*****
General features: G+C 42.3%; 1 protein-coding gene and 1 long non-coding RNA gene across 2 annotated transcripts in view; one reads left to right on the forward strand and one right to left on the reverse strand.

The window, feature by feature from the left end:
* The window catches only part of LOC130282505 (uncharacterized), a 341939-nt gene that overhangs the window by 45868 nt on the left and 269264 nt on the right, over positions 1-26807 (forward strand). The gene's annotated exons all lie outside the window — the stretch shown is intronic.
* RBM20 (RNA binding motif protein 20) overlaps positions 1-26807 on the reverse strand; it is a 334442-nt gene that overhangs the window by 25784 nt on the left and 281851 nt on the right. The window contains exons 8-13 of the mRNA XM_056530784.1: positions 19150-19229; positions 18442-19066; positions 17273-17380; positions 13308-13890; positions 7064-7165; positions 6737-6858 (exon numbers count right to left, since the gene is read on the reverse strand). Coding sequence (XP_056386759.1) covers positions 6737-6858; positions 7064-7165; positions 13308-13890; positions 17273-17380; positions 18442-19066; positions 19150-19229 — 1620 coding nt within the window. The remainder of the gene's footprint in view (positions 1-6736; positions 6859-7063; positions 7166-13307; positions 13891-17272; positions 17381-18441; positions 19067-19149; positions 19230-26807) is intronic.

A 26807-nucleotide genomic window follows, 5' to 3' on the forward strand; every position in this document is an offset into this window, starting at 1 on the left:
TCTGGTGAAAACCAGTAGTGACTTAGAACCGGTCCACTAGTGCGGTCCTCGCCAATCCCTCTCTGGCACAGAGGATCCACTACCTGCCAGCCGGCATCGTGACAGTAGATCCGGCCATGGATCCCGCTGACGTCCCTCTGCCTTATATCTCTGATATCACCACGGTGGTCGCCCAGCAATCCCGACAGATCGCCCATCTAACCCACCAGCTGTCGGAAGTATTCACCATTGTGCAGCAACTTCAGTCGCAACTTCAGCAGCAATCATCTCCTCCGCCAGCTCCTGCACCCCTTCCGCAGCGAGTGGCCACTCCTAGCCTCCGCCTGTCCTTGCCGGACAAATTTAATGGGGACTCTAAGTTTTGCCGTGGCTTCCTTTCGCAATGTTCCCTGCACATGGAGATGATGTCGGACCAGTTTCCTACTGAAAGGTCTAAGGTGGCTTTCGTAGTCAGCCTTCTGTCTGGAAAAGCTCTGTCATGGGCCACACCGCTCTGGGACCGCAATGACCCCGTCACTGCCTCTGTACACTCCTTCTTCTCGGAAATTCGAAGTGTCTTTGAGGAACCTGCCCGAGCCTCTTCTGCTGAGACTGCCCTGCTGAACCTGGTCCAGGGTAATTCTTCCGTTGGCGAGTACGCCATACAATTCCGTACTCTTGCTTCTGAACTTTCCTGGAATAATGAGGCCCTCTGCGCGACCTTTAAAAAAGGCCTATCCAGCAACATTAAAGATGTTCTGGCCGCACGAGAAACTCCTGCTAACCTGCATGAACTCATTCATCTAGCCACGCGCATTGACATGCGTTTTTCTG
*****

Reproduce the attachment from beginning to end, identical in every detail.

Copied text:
General features: G+C 42.3%; 1 protein-coding gene and 1 long non-coding RNA gene across 2 annotated transcripts in view; one reads left to right on the forward strand and one right to left on the reverse strand.

The window, feature by feature from the left end:
* The window catches only part of LOC130282505 (uncharacterized), a 341939-nt gene that overhangs the window by 45868 nt on the left and 269264 nt on the right, over positions 1-26807 (forward strand). The gene's annotated exons all lie outside the window — the stretch shown is intronic.
* RBM20 (RNA binding motif protein 20) overlaps positions 1-26807 on the reverse strand; it is a 334442-nt gene that overhangs the window by 25784 nt on the left and 281851 nt on the right. The window contains exons 8-13 of the mRNA XM_056530784.1: positions 19150-19229; positions 18442-19066; positions 17273-17380; positions 13308-13890; positions 7064-7165; positions 6737-6858 (exon numbers count right to left, since the gene is read on the reverse strand). Coding sequence (XP_056386759.1) covers positions 6737-6858; positions 7064-7165; positions 13308-13890; positions 17273-17380; positions 18442-19066; positions 19150-19229 — 1620 coding nt within the window. The remainder of the gene's footprint in view (positions 1-6736; positions 6859-7063; positions 7166-13307; positions 13891-17272; positions 17381-18441; positions 19067-19149; positions 19230-26807) is intronic.

A 26807-nucleotide genomic window follows, 5' to 3' on the forward strand; every position in this document is an offset into this window, starting at 1 on the left:
TCTGGTGAAAACCAGTAGTGACTTAGAACCGGTCCACTAGTGCGGTCCTCGCCAATCCCTCTCTGGCACAGAGGATCCACTACCTGCCAGCCGGCATCGTGACAGTAGATCCGGCCATGGATCCCGCTGACGTCCCTCTGCCTTATATCTCTGATATCACCACGGTGGTCGCCCAGCAATCCCGACAGATCGCCCATCTAACCCACCAGCTGTCGGAAGTATTCACCATTGTGCAGCAACTTCAGTCGCAACTTCAGCAGCAATCATCTCCTCCGCCAGCTCCTGCACCCCTTCCGCAGCGAGTGGCCACTCCTAGCCTCCGCCTGTCCTTGCCGGACAAATTTAATGGGGACTCTAAGTTTTGCCGTGGCTTCCTTTCGCAATGTTCCCTGCACATGGAGATGATGTCGGACCAGTTTCCTACTGAAAGGTCTAAGGTGGCTTTCGTAGTCAGCCTTCTGTCTGGAAAAGCTCTGTCATGGGCCACACCGCTCTGGGACCGCAATGACCCCGTCACTGCCTCTGTACACTCCTTCTTCTCGGAAATTCGAAGTGTCTTTGAGGAACCTGCCCGAGCCTCTTCTGCTGAGACTGCCCTGCTGAACCTGGTCCAGGGTAATTCTTCCGTTGGCGAGTACGCCATACAATTCCGTACTCTTGCTTCTGAACTTTCCTGGAATAATGAGGCCCTCTGCGCGACCTTTAAAAAAGGCCTATCCAGCAACATTAAAGATGTTCTGGCCGCACGAGAAACTCCTGCTAACCTGCATGAACTCATTCATCTAGCCACGCGCATTGACATGCGTTTTTCTG